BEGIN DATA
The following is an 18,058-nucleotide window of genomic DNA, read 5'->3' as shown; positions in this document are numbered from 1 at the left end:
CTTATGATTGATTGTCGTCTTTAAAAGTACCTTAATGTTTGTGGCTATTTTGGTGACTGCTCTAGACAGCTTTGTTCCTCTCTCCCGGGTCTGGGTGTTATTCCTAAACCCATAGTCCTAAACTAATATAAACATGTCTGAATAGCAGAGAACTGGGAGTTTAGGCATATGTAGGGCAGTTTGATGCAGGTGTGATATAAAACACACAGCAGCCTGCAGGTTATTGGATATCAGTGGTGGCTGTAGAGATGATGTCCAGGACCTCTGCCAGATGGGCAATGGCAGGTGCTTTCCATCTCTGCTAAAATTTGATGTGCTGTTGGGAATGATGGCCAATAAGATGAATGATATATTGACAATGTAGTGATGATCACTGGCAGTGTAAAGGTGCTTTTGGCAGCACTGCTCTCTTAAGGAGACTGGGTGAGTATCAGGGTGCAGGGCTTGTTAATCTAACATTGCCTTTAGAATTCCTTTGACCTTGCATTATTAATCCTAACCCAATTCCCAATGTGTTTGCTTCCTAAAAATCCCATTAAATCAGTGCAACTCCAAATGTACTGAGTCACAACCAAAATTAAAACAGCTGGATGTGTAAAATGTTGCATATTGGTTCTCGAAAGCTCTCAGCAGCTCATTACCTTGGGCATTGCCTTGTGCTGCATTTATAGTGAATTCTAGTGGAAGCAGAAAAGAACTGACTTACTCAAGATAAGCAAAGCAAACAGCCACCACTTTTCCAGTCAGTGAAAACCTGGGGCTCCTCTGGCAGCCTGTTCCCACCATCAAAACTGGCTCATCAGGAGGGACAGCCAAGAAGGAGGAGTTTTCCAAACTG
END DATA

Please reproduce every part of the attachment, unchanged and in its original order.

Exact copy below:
The following is an 18,058-nucleotide window of genomic DNA, read 5'->3' as shown; positions in this document are numbered from 1 at the left end:
CTTATGATTGATTGTCGTCTTTAAAAGTACCTTAATGTTTGTGGCTATTTTGGTGACTGCTCTAGACAGCTTTGTTCCTCTCTCCCGGGTCTGGGTGTTATTCCTAAACCCATAGTCCTAAACTAATATAAACATGTCTGAATAGCAGAGAACTGGGAGTTTAGGCATATGTAGGGCAGTTTGATGCAGGTGTGATATAAAACACACAGCAGCCTGCAGGTTATTGGATATCAGTGGTGGCTGTAGAGATGATGTCCAGGACCTCTGCCAGATGGGCAATGGCAGGTGCTTTCCATCTCTGCTAAAATTTGATGTGCTGTTGGGAATGATGGCCAATAAGATGAATGATATATTGACAATGTAGTGATGATCACTGGCAGTGTAAAGGTGCTTTTGGCAGCACTGCTCTCTTAAGGAGACTGGGTGAGTATCAGGGTGCAGGGCTTGTTAATCTAACATTGCCTTTAGAATTCCTTTGACCTTGCATTATTAATCCTAACCCAATTCCCAATGTGTTTGCTTCCTAAAAATCCCATTAAATCAGTGCAACTCCAAATGTACTGAGTCACAACCAAAATTAAAACAGCTGGATGTGTAAAATGTTGCATATTGGTTCTCGAAAGCTCTCAGCAGCTCATTACCTTGGGCATTGCCTTGTGCTGCATTTATAGTGAATTCTAGTGGAAGCAGAAAAGAACTGACTTACTCAAGATAAGCAAAGCAAACAGCCACCACTTTTCCAGTCAGTGAAAACCTGGGGCTCCTCTGGCAGCCTGTTCCCACCATCAAAACTGGCTCATCAGGAGGGACAGCCAAGAAGGAGGAGTTTTCCAAACTG